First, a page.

Exclusive: The Vietnam War has doomed President Lyndon Johnson to a lowly status among presidents, overshadowing his domestic successes. But LBJ’s ranking might change if the new evidence on Richard Nixon sabotaging LBJ’s Vietnam peace talks were factored in, writes Robert Parry.
By Robert Parry
A front-page article in Sunday’s New York Times cited complaints from Lyndon Johnson’s daughter, Luci Baines Johnson, and veterans of LBJ’s administration that the late president’s legacy was excessively tarnished by the Vietnam War, obscuring his landmark social legislation advancing civil rights, medical care for the elderly, and environmental protections.
Pegged to Presidents’ Day weekend and the upcoming half-century anniversary of many LBJ accomplishments the article cites a recent CNN/ORC poll asking Americans how they rated the last nine presidents and putting Johnson at number seven behind Jimmy Carter and ahead of only George W. Bush and Richard Nixon.
But what isn’t addressed in the article is how Americans might have assessed Johnson if his plan for ending the Vietnam War in 1968 had not been sabotaged by Nixon’s presidential campaign, a reality now well established by documents and tape-recordings declassified by the National Archives but still outside the frame of most mainstream journalists and ignored by conventional historians.
I encountered this “lost history” when doing research at the Lyndon Johnson Library in Austin, Texas, in 2012 and published a lengthy story at Consortiumnews.com and in my latest book, America’s Stolen Narrative. After my reporting, the BBC published an account in 2013 recognizing the significance of the new evidence.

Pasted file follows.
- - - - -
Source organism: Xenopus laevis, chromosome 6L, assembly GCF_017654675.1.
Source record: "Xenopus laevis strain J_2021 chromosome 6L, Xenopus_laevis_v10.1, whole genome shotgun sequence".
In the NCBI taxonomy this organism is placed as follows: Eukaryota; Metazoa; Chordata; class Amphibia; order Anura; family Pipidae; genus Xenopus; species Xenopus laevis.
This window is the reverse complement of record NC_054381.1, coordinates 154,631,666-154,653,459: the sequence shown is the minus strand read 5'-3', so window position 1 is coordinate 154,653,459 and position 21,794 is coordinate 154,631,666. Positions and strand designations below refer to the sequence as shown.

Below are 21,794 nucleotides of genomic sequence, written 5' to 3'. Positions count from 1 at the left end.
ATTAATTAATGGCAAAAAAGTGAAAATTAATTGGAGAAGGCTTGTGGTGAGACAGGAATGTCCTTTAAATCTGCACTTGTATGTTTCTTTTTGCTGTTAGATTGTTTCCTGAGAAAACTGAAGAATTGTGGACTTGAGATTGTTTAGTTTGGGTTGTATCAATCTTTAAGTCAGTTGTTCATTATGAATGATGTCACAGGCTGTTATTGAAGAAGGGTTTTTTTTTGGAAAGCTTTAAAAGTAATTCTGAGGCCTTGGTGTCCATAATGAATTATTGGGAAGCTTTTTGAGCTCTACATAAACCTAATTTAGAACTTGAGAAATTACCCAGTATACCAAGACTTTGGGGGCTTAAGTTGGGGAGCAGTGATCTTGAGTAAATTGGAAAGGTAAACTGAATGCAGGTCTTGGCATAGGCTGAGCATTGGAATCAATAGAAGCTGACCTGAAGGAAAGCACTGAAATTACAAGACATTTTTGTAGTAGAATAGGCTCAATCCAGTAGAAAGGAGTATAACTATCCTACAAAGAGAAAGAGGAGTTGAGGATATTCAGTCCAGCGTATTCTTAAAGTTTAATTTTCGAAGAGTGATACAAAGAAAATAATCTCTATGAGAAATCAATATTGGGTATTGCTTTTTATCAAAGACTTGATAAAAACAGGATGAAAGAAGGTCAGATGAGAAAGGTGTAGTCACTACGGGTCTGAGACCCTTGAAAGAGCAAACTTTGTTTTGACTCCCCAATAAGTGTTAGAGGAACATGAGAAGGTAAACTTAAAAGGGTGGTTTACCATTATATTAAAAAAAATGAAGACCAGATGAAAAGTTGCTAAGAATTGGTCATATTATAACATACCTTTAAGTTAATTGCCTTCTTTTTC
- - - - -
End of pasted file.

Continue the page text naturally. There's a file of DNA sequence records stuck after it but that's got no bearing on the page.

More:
But there appears to be a stubborn refusal at places like the New York Times and among establishment historians, like Doris Kearns Goodwin, to acknowledge this new material. Perhaps they’re waiting for the ponderous LBJ authority Robert Caro to bless the information in his final volume on the 36th President.
Or perhaps it would embarrass them too much for having missed this crucial material in their own writings about Johnson. Or maybe they think the evidence seems too conspiratorial, including the fact that many of the documents are contained in a file that LBJ’s national security adviser Walt Rostow labeled “The ‘X’ Envelope” and that archivists at the library privately call their “X-File.”
Whatever the reason, the failure to address this remarkable cache of evidence has distorted how Americans regard Johnson. It would seem to me that if the people knew that Johnson really was committed to bringing the war to an end before he left office, they might view him more charitably and regard Nixon with even greater contempt.
That wouldn’t mean that Johnson would or should escape blame for his decisions that sent a half-million U.S. combat troops to Vietnam and inflicted unspeakable carnage on the people of Indochina. More than 30,000 American soldiers died during LBJ’s presidency along with possibly a million Vietnamese.
While Johnson’s defenders have called him a reluctant warrior his daughter was quoted as saying “nobody wanted that war less than Lyndon Johnson” he nevertheless signed off on the decisions that dispatched the troops and ordered the bombing campaigns. Even if he felt cornered by the ghosts of Joe McCarthy and other anti-communist zealots, Johnson still was the chief executive principally responsible for the catastrophe.
Yet, what is also clear from the new evidence is that Johnson genuinely wanted to bring the war to an end before he left office. Many Americans, including myself, had long doubted Johnson’s sincerity. After all, there had been many lies that paved the way into the hell of the Vietnam War and Johnson had told his share of them.
However, when I began listening to the audiotapes of Johnson phone conversations from fall 1968 and began reviewing the documents from Rostow’s “The ‘X’ Envelope,” I couldn’t escape the conclusion that Johnson was committed to ending the war as quickly as possible.